Next was the rise of "survey brokers" who were actually owned by the title insurance firms. If you as a Land Surveyor were unwilling to sign the "special" certifications (this one is not particularly egregious but still I am sure you get the point) they wanted and provide your product with their logo, border and advertisements then you simply no longer had any title survey business. I pretty much no longer performed title surveys after around 2003 because I refused to prostitute my license, business and this profession.

 Then in the last couple of years we have seen "express maps." Perhaps you are unaware of some of the activity of the TBPLS that has led to friction with the title insurance firms over this new threat ( Dec. 2007 Board minutes: The Board requested that a complaint be opened against the company preparing the ExpressMap, Residential Land Services (RLS). You may follow some of this by reading the minutes they periodically produce.

 If you are asking if I have a tape recording of the title insurance lobby telling the Rick Perry to shut down the TBPLS then I would have to tell you no I do not. However (TLTAPAC 113 grand in 2010) there is overwhelming evidence that this is true. I am not trying to attack a particular political party so excuse me if the links offend you or some others. I can go on and on but you can come to your own conclusions (152 grand by TLTAPAC in 2008, they beat out Texans for Rick Perry) by simply searching the web.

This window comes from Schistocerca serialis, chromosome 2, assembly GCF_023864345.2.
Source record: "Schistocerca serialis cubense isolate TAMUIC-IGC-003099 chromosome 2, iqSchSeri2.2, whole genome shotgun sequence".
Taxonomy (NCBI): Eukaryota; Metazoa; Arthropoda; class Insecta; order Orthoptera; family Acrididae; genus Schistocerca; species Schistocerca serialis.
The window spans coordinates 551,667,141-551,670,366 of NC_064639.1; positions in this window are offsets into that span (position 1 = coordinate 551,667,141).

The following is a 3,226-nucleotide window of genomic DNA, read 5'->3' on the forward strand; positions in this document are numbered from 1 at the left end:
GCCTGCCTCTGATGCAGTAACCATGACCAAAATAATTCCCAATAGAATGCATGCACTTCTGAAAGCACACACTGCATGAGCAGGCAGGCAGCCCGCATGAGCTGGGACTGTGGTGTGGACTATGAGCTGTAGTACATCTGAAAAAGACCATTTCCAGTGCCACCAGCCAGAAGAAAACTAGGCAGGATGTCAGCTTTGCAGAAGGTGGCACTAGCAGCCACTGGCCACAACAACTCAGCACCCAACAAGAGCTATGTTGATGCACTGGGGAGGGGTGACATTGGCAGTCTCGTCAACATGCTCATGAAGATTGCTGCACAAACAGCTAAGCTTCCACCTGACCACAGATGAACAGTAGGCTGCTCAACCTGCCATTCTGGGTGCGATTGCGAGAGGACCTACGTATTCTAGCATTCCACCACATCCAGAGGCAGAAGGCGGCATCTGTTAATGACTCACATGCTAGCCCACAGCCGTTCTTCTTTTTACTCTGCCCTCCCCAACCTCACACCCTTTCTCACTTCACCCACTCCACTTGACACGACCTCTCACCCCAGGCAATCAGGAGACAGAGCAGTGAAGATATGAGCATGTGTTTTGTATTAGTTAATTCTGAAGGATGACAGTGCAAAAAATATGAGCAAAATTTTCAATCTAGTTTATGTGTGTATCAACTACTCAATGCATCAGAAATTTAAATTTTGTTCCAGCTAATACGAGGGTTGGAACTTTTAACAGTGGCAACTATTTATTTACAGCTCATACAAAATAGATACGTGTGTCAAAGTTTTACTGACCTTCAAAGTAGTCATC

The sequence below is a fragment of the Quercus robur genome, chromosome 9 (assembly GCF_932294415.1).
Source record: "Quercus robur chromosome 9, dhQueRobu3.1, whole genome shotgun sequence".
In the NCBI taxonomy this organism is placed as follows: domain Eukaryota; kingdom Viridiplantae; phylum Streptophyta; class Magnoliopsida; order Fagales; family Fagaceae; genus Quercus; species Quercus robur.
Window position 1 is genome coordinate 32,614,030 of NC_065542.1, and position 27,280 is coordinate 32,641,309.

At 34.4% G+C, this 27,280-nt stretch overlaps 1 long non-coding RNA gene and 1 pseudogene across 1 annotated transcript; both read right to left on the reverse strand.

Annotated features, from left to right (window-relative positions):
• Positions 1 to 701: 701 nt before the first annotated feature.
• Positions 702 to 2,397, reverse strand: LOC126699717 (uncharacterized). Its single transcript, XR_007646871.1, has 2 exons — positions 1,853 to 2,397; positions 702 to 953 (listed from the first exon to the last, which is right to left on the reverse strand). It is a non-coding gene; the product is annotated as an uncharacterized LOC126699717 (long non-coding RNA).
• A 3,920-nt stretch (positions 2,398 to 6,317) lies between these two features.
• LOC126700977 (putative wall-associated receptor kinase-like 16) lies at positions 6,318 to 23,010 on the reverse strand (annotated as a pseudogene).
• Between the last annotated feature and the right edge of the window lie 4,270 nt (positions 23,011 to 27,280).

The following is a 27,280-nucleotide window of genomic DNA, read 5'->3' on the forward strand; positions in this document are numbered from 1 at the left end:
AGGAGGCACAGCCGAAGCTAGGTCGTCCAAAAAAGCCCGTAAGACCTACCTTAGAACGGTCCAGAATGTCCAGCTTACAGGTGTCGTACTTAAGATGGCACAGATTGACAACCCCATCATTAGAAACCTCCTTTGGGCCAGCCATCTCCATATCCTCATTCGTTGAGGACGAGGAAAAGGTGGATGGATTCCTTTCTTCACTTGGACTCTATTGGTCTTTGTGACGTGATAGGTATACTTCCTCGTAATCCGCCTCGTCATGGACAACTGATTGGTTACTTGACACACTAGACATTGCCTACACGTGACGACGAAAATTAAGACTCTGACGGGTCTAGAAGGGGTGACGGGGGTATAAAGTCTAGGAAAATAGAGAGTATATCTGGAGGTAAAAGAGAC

Hello, Mr. Bowles, and other interested members

 

This is the only public website that I have found that is discussing this matter.  Like others I suppose, I've emailed TSPS to find out what is going on!  They are studying the situation and preparing a response I read.  Mr. John Watson did kindly write me back an email response.  They are aware and working the situation.  But, he says that he has met with title company reps recently- and they gave him no indication they were moving in this direction.  I sent him your piece on what you think might be happening.  He has not written me back about it.  We have been behind the '8-ball' for years on issues with the title industry, in my opinion.  I hope this is not a serious move by them against us.  I mean, we collect millions for the State in sales tax.  Surely the govt would not let this vanish!  oh well..... we'll keep up on events as things move along with this......